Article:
The Connection Between Diabetes and Alzheimer's

Filed Under: Diabetes, Mood & Memory, Blood Sugar

Alzheimer’s disease has recently been linked to diabetes. Researchers from Brown University analyzed the brain tissue of 45 patients who had died with varying degrees of Alzheimer’s. In the study, they compared this tissue with that of people who did not have a history of diabetes. In every case, insulin-related abnormalities normally associated with advanced stages of diabetes were noted.

There is another researcher who has uncovered links between diabetes and cognitive problems. According to Suzanne Craft, PhD, professor of psychiatry and behavioral science at the University of Washington, Seattle, and researcher at the VA Puget Sound Medical Center, when insulin levels are elevated, it may prompt the development of the amyloid protein that is found in the brains of Alzheimer’s patients.

One possible explanation for these findings is that insulin and its related growth factor proteins (such as insulin-like growth factor-1, or IGF-1) play an integral role in the production of acetylcholine—a neurotransmitter found in the brain that is necessary for optimal cognitive function.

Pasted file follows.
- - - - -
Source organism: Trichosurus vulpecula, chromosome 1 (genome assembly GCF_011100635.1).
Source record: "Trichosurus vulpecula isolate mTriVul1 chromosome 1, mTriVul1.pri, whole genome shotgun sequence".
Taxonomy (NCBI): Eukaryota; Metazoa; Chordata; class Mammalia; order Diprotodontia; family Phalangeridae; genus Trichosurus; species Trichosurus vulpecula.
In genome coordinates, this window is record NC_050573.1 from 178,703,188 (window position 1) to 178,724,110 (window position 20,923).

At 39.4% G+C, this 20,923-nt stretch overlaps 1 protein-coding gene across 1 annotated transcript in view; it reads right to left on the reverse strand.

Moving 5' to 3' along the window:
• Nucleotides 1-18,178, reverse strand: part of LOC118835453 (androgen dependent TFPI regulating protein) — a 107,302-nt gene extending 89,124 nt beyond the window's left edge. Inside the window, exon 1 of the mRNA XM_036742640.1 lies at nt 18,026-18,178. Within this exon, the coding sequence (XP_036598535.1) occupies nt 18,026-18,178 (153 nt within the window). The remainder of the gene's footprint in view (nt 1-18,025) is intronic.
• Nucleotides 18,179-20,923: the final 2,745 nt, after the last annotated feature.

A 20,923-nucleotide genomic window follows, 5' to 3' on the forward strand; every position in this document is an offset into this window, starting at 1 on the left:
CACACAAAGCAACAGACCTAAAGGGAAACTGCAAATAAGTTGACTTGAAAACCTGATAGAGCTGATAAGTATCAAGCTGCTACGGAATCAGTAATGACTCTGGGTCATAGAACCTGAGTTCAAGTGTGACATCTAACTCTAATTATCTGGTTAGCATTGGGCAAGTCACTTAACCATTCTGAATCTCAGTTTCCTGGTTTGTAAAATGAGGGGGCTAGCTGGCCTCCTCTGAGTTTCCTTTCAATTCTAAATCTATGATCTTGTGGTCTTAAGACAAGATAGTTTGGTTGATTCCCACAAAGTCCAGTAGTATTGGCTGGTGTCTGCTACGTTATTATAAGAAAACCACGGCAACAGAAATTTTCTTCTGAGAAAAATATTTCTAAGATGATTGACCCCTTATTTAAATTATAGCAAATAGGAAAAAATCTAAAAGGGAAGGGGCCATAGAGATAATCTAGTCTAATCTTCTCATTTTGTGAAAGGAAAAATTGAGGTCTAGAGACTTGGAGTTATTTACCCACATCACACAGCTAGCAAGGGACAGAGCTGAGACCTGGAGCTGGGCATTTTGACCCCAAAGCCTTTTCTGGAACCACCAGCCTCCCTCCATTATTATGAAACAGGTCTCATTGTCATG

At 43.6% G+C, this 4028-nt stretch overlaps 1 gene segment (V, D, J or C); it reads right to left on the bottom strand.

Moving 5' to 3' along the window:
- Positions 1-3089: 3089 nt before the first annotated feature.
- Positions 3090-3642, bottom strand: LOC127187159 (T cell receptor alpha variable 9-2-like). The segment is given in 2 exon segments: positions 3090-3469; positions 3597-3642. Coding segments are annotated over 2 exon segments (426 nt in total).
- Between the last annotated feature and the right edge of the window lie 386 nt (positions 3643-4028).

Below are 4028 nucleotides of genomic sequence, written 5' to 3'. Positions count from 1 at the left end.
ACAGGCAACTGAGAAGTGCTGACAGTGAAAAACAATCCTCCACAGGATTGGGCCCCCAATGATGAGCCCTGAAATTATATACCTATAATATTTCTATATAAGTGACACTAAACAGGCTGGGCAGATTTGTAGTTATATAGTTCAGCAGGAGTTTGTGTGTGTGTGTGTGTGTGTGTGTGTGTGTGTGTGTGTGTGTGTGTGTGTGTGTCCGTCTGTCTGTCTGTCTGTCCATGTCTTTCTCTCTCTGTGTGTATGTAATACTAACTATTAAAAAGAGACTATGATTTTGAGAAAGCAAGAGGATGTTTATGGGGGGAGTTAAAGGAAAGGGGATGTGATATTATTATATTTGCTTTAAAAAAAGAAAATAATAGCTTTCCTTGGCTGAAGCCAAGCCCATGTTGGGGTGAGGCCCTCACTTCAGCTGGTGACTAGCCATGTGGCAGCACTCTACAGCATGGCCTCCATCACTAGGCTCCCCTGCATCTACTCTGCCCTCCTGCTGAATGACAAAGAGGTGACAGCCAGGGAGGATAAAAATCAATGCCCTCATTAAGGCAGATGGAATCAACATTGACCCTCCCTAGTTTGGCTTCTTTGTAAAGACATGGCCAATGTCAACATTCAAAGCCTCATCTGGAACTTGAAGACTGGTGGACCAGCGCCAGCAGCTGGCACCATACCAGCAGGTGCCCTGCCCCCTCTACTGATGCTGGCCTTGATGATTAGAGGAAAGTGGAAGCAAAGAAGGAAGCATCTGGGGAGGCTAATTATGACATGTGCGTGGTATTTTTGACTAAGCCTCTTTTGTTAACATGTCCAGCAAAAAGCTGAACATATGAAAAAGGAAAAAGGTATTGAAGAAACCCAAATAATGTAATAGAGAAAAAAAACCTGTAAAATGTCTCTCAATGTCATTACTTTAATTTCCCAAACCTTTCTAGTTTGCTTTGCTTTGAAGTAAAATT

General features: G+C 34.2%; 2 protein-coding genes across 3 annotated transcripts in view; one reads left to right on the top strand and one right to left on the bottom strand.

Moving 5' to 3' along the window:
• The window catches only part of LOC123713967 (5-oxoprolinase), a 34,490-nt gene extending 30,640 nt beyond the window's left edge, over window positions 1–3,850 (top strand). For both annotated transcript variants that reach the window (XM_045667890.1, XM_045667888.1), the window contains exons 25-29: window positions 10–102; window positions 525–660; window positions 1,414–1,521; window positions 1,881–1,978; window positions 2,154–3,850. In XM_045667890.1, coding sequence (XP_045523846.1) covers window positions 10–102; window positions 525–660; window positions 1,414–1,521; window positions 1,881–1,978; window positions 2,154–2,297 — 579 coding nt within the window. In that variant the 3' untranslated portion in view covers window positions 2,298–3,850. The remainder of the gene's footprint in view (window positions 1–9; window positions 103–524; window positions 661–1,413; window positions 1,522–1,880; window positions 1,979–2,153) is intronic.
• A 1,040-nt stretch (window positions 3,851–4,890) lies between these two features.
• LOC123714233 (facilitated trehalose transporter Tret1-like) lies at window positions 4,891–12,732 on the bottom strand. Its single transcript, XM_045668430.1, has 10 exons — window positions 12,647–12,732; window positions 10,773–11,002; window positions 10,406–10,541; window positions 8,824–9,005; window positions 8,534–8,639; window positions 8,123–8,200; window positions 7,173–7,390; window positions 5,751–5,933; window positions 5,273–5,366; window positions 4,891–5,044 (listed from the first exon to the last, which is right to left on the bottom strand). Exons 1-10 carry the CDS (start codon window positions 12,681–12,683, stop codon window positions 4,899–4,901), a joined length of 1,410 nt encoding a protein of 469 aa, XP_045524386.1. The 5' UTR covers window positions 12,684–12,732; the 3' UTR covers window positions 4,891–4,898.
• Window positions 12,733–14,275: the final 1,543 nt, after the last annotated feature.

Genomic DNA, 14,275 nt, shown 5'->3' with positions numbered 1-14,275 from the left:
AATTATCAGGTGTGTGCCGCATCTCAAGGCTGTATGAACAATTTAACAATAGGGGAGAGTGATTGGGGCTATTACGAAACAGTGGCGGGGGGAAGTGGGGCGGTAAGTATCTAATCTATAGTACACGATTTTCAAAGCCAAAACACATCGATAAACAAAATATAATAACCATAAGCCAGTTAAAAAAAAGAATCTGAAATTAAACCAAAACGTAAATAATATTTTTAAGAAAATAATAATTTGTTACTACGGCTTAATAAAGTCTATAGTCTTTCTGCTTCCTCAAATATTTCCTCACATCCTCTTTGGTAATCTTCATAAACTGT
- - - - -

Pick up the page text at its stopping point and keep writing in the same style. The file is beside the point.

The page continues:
When insulin levels are abnormal (one of the most common type 2 diabetes symptoms) production of acetylcholine can be disrupted, setting the stage for Alzheimer’s and other memory problems to develop.

I encourage people living with diabetes to pay strict attention to this information. I suggest that they adhere to the natural remedies for diabetes (many of which I’ll be sharing with you here). Diabetes complications should not be taken lightly, and you need to do everything you can to ensure to stay healthy when dealing with diabetes.

DISCLAIMER: The content of is offered on an informational basis only, and is not intended to be a substitute for professional medical advice, diagnosis, or treatment. Always seek the guidance of a qualified health provider before making any adjustment to a medication or treatment you are currently using, and/or starting any new medication or treatment. All recommendations are "generally informational" and not specifically applicable to any individual's medical problems, concerns and/or needs.

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